The respondents failed to establish that the petitioner had wilfully and deliberately intended to be mindless of her responsibilities, or that she had been reckless as to be blameworthy for her acts or omissions. She could not be responsible for conducting the annual inventory if there was no standard laid down by the respondents as the employers. Neither should the blame for failing to secure the equipment fall upon her if access to the operating room was not under her control, but that of the management to which security of the premises from unauthorized and undesirable personalities was of utmost importance. Likewise, the responsibility of taking the lead in investigating the loss could not be expected from her considering that any actions against the supposed perpetrator should be initiated by the respondents themselves. Under the circumstances, she could not be validly dismissed on the ground of gross negligence.

The petitioner could not be dismissed
for loss of trust and confidence

Loss of trust and confidence as a valid ground for dismissal is premised on the fact that the employee holds a position whose functions may only be performed by someone who enjoys the trust and confidence of the management. Such employee bears a greater burden of trustworthiness than ordinary workers, and the betrayal of the trust reposed is the essence of the loss of trust and confidence that becomes the basis for the employee's dismissal.[33]

In Bristol Myers Squibb (Phils.), Inc. v. Baban,[34] the Court laid down the requisites for a valid dismissal on the ground of loss of trust and confidence, to wit:

The first requisite for dismissal on the ground of loss of trust and confidence is that the employee concerned must be one holding a position of trust and confidence. Verily, We must first determine if respondent holds such a position.

There are two (2) classes of positions of trust. The first class consists of managerial employees. They are defined as those vested with the powers or prerogatives to lay down management policies and to hire, transfer suspend, lay-off, recall, discharge, assign or discipline employees or effectively recommend such managerial actions. The second class consists of cashiers, auditors, property custodians, etc. They are defined as those who in the normal and routine exercise of their functions, regularly handle significant amounts of money or property.[35]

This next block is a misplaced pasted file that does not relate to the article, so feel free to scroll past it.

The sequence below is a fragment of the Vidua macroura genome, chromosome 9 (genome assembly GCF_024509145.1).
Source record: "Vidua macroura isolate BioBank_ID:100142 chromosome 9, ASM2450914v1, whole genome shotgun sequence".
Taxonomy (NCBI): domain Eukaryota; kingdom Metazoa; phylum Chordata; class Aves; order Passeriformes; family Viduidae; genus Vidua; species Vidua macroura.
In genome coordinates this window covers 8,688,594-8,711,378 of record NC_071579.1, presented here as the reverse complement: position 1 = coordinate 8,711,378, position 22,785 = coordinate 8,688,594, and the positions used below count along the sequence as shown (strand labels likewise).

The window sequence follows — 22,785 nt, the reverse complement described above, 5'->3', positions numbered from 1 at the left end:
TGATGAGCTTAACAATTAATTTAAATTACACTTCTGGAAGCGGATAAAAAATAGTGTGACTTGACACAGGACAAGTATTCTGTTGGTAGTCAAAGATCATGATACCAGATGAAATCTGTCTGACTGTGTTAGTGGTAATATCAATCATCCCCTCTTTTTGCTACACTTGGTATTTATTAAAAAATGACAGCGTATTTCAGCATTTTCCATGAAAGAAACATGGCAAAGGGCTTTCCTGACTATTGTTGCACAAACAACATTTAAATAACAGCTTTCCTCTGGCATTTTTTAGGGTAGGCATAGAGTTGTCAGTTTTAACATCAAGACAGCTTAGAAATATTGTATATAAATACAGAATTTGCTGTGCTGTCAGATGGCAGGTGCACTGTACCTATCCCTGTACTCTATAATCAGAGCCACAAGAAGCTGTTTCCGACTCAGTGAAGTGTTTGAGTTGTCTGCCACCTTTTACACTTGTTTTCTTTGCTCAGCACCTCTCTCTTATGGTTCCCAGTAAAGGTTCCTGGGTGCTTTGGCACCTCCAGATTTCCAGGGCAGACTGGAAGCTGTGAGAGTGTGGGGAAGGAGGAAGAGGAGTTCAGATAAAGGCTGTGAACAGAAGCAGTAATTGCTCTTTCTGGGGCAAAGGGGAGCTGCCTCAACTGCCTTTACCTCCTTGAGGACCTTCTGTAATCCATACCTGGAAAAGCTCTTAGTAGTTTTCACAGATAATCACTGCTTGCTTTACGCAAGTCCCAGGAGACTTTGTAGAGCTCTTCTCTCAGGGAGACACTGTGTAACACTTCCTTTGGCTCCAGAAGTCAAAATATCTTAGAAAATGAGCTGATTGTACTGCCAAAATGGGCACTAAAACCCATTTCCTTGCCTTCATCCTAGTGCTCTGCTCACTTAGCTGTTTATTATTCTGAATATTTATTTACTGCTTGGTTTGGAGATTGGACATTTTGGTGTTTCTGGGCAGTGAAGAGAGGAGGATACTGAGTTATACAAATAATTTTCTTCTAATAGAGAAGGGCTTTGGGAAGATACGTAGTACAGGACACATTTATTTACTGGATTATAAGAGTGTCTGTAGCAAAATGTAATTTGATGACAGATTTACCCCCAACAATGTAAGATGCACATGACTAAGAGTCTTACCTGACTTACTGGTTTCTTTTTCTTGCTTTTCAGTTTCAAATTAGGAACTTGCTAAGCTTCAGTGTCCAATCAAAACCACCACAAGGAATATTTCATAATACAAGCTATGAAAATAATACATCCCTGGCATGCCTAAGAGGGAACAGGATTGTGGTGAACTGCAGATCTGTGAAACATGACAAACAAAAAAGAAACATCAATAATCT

Managerial employees refer to those whose primary duty consists of the management of the establishment in which they are employed, or of a department or a subdivision thereof, and to other officers or members of the managerial staff.[36] A simple perusal of the job description of Nurse Supervisor indicated that the petitioner was a managerial employee. Being tasked with the daily supervision of other nurses and with the operational management of the operating room, she was clearly discharging a position of trust.

Did the respondents validly dismiss the petitioner as a managerial employee on the ground of loss of trust and confidence?

We answer in the negative.

In terminating managerial employees based on loss of trust and confidence, proof beyond reasonable doubt is not required, but the mere existence of a basis for believing that such employee has breached the trust of his employer suffices.[37] In Lima Land v. Cuevas,[38] we distinguished between managerial employees and rank-and-file personnel insofar as terminating them on the basis of loss of trust and confidence, thus:

As firmly entrenched in our jurisprudence, loss of trust and confidence, as a just cause for termination of employment, is premised on the fact that an employee concerned holds a position where greater trust is placed by management and from whom greater fidelity to duty is correspondingly expected. This includes managerial personnel entrusted with confidence on delicate matters, such as the custody, handling, or care and protection of the employer's property. The betrayal of this trust is the essence of the offense for which an employee is penalized.

It must be noted, however, that in a plethora of cases, this Court has distinguished the treatment of managerial employees from that of rank-and-file personnel, insofar as the application of the doctrine of loss of trust and confidence is concerned. Thus, with respect to rank-and-file personnel, loss of trust and confidence, as ground for valid dismissal, requires proof of involvement in the alleged events in question, and that mere uncorroborated assertions and accusations by the employer will not be sufficient. But as regards a managerial employee, the mere existence of a basis for believing that such employee has breached the trust of his employer would suffice for his dismissal. Hence, in the case of managerial employees, proof beyond reasonable doubt is not required, it being sufficient that there is some basis for such loss of confidence, such as when the employer has reasonable ground to believe that the employee concerned is responsible for the purported misconduct, and the nature of his participation therein renders him unworthy of the trust and confidence demanded of his position.